Our District just received a $ 51,000.oo grant, where about 40K will be dedicated to new extracation equipment. We are currently using Hurst and are overall pleased but open to suggestions. I would love to hear pros and cons on other manufacturers and experiences, both good and bad. Tip, tricks and "cant live without it" tool ideas are all welcome.
As always, Stay Safe!
Well guys here we go again!!! The famous TNT tool company is going to try to fix are tools AGAIN for the fourth or fifth time, I kinda lost track. And still they do not operate like they say they will. Thats why they have a life time warranty it takes them the life time of there tools to fix them!!!!!! Maybe I can respond to everyone with good news that they might work this time but it seems doubtfull this will happen. This is why we are looking for other bids to REPLACE these fine tools with something that WORKS and are DEPENDABLE. Lets see if TNT will REFUND our money so we can get something that WORKS???
AC Cook. Yes the pump is a simo and yes TNT knows of the problem and they DO NOT KNOW themselves what is wrong with their own stuff. They have been passing most of the blame to pierce for installing what they told them to on the fuel tank. I talked to the guys that installed the fuel pump and they showed me that TNT left wires that where not grounded and where just left hanging taped together. They even stated that they did a half a**ed job at that. They also did a half a**ed job of running the hydralic hoses to the reels. If they where to long they just made loops and left them hang. As you can tell they are a very professional operation. This is why we are having all of this trouble. The stuff is unreliable and undependable. THE STUFF JUST DOESN'T WORK
Caleb, have you tried letting someone else cut through a steering column with a hydaulic cutter while you sat in the driver's seat? If you're not willing to take that risk, you might think twice about subjecting patients to that same risk.
They r the only UL LISTED TOOLS on the market they r the best i have used almost every tool on the market and u cant bet them the small and medium tools cut spread and pull at 68,000 psi the big ones do it at 218,000 psi. Hurst does it all at 5,000 psi holmatro will do extrication underwater i know from having to do it no other tool on the marked will and theres only one hose to hook up which is pattened for like the next 15 years no one else has it they r light weight and easy to use. You cant bet them i have been doing this almost ten years and im only 26.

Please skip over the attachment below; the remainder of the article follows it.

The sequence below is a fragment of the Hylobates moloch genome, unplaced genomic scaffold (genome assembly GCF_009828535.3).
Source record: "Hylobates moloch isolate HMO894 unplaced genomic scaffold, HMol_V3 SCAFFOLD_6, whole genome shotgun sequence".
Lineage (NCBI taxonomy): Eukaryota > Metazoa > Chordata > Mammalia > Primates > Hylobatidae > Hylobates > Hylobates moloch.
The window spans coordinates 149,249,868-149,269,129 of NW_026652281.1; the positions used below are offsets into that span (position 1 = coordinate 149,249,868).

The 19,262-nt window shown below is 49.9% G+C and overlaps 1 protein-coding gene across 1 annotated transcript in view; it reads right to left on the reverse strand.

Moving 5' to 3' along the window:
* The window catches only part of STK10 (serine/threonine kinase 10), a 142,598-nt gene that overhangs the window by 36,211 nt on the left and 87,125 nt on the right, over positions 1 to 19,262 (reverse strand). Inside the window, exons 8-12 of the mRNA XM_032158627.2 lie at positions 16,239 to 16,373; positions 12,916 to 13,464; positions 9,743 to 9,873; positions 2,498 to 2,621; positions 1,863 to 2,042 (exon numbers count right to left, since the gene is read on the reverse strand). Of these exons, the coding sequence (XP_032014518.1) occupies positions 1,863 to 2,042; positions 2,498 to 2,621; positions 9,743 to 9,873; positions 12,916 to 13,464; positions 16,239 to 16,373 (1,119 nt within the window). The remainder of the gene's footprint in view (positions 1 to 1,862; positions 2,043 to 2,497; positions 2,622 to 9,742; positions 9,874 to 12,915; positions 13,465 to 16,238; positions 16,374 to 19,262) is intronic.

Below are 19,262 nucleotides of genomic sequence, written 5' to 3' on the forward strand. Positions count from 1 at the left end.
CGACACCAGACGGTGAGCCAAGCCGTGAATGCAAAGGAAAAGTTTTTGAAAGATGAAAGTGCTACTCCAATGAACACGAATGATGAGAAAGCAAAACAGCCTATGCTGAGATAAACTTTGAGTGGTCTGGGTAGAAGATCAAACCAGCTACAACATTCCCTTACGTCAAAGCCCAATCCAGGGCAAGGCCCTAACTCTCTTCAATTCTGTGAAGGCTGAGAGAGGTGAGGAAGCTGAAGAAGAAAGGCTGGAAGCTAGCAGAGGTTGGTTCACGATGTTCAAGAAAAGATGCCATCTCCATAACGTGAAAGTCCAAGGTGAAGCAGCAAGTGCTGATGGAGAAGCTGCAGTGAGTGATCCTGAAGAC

UL listing is meaningless to hydraulic rescue tools. What counts are the tool's design, blade hardness relative to the hardness of what's being cut, and NFPA compliance.
Comparing 30-year-old Hurst tools internal hydraulic pressure (5,000 PSI) to Holmatro tools external mechanical force makes no sense. The hydraulic pressure isn't what counts, it's how the tool converts hydraulic pressure to mechanical force. And...Hurst makes 10,000 PSI tools that are comparable to any on the market.
We just got three new sets of Genesis tools, but the new Hurst was a close second, and was the only other brand we seriously considered.
The Holmatro Core technology has a major problem - you can't inspect the pressure hose, because it's buried inside the return hose. Both Hurst and Genesis have better hose designs - they have twin hoses that have single couplings. THe Genesis couplings can be hooked up or disconnected under pressure without using a dump valve, too.
All power hydraulic rescue tools will extricate underwater, too. The Curtis Power Hawk will not, but it's an electric tool, not a hydraulic tool.
The Holmatro Core technology has a major problem - you can't inspect the pressure hose, because it's buried inside the return hose.
An interesting observation Ben- not one I'd ever given any thought to, but certainly a valid point....
Luke, That problem was why Holmatro didn't make the finals in our recent tool purchase competition. It came down to Hurst and Genesis, and Genesis won due to the motor overdrive feature, the boron-cutting ratings for the cutter and combitool blades, higher cutter cutting force, and lower cost.
The trigger design is a plus (no chance that a car part will operate the trigger if you cut into tight corners or if the tool moves laterally). The Hurst and Genesis designs both have twin-hose, single-coupling features that can be connected or disconnected without a dump valve.